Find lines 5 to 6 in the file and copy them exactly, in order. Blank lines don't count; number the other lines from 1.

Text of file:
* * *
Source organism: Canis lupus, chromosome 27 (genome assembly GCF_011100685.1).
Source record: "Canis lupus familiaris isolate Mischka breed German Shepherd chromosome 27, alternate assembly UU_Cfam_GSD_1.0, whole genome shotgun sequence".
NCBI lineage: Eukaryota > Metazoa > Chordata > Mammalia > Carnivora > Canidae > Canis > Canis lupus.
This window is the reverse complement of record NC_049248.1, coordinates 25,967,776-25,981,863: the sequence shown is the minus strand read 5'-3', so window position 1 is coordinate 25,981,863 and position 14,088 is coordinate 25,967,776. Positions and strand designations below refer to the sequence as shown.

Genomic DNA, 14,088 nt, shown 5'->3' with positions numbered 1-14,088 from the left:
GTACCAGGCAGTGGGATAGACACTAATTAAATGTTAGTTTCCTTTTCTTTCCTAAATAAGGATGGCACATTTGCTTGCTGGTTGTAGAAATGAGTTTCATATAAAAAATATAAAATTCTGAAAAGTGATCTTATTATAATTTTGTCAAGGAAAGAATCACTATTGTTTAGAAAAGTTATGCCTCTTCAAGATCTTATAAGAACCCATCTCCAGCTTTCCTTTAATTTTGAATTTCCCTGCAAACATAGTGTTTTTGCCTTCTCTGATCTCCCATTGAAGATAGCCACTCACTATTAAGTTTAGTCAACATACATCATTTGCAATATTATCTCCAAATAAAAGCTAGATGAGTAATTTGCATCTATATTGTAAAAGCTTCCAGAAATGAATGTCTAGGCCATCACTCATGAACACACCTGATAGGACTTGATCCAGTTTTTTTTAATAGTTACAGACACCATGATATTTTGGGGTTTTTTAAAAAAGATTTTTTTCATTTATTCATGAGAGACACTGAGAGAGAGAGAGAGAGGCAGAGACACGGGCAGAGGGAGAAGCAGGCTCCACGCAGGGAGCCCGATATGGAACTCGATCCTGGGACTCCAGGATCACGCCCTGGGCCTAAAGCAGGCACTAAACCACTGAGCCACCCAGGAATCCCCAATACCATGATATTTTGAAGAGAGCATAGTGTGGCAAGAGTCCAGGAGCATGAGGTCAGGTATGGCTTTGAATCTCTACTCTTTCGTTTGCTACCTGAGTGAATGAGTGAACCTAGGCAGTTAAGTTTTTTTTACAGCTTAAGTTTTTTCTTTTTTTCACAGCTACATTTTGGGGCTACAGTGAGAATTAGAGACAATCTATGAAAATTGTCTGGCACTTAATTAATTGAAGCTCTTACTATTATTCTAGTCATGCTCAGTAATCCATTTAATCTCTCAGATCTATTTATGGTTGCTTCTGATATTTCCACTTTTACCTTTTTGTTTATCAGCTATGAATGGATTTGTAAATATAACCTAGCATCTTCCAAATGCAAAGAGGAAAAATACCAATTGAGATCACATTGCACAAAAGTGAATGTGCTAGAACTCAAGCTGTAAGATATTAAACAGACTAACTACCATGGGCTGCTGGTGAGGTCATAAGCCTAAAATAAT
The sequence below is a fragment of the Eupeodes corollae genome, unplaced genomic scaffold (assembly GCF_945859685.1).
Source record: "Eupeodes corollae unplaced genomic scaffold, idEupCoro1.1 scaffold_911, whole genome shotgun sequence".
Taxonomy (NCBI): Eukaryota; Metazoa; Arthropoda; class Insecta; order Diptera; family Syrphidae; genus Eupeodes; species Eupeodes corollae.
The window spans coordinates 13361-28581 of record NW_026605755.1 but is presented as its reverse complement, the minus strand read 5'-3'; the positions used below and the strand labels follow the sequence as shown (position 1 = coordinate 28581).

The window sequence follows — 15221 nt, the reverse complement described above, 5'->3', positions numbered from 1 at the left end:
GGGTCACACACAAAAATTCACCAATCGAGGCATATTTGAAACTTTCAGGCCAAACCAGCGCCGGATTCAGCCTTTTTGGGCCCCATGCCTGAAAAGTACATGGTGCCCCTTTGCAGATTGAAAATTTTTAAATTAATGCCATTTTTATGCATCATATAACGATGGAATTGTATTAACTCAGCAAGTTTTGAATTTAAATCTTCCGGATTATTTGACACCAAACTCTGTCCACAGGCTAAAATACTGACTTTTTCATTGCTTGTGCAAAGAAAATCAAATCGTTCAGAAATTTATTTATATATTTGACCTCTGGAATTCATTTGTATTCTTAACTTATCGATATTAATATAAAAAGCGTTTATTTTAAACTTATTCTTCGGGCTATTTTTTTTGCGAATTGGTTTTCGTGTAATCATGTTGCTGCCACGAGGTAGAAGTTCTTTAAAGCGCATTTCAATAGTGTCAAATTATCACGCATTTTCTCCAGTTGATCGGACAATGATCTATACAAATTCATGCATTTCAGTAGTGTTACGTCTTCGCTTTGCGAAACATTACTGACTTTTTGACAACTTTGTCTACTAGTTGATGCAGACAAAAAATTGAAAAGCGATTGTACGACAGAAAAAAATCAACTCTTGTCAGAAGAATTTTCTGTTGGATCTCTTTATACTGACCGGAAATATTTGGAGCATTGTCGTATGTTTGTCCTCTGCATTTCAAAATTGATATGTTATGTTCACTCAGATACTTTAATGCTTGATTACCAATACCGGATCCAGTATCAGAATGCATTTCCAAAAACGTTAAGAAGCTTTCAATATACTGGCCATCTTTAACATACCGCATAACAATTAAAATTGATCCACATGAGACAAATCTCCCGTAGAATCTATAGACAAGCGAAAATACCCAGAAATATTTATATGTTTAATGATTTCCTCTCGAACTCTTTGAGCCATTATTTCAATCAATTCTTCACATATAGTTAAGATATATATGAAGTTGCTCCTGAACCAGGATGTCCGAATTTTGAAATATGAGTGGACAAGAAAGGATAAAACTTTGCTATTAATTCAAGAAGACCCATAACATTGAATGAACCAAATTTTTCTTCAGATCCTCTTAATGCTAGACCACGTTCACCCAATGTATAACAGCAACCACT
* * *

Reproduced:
Genomic DNA, 14,088 nt, shown 5'->3' with positions numbered 1-14,088 from the left:
GTACCAGGCAGTGGGATAGACACTAATTAAATGTTAGTTTCCTTTTCTTTCCTAAATAAGGATGGCACATTTGCTTGCTGGTTGTAGAAATGAGTTTCATATAAAAAATATAAAATTCTGAAAAGTGATCTTATTATAATTTTGTCAAGGAAAGAATCACTATTGTTTAGAAAAGTTATGCCTCTTCAAGATCTTATAAGAACCCATCTCCAGCTTTCCTTTAATTTTGAATTTCCCTGCAAACATAGTGTTTTTGCCTTCTCTGATCTCCCATTGAAGATAGCCACTCACTATTAAGTTTAGTCAACATACATCATTTGCAATATTATCTCCAAATAAAAGCTAGATGAGTAATTTGCATCTATATTGTAAAAGCTTCCAGAAATGAATGTCTAGGCCATCACTCATGAACACACCTGATAGGACTTGATCCAGTTTTTTTTAATAGTTACAGACACCATGATATTTTGGGGTTTTTTAAAAAAGATTTTTTTCATTTATTCATGAGAGACACTGAGAGAGAGAGAGAGAGGCAGAGACACGGGCAGAGGGAGAAGCAGGCTCCACGCAGGGAGCCCGATATGGAACTCGATCCTGGGACTCCAGGATCACGCCCTGGGCCTAAAGCAGGCACTAAACCACTGAGCCACCCAGGAATCCCCAATACCATGATATTTTGAAGAGAGCATAGTGTGGCAAGAGTCCAGGAGCATGAGGTCAGGTATGGCTTTGAATCTCTACTCTTTCGTTTGCTACCTGAGTGAATGAGTGAACCTAGGCAGTTAAGTTTTTTTTACAGCTTAAGTTTTTTCTTTTTTTCACAGCTACATTTTGGGGCTACAGTGAGAATTAGAGACAATCTATGAAAATTGTCTGGCACTTAATTAATTGAAGCTCTTACTATTATTCTAGTCATGCTCAGTAATCCATTTAATCTCTCAGATCTATTTATGGTTGCTTCTGATATTTCCACTTTTACCTTTTTGTTTATCAGCTATGAATGGATTTGTAAATATAACCTAGCATCTTCCAAATGCAAAGAGGAAAAATACCAATTGAGATCACATTGCACAAAAGTGAATGTGCTAGAACTCAAGCTGTAAGATATTAAACAGACTAACTACCATGGGCTGCTGGTGAGGTCATAAGCCTAAAATAAT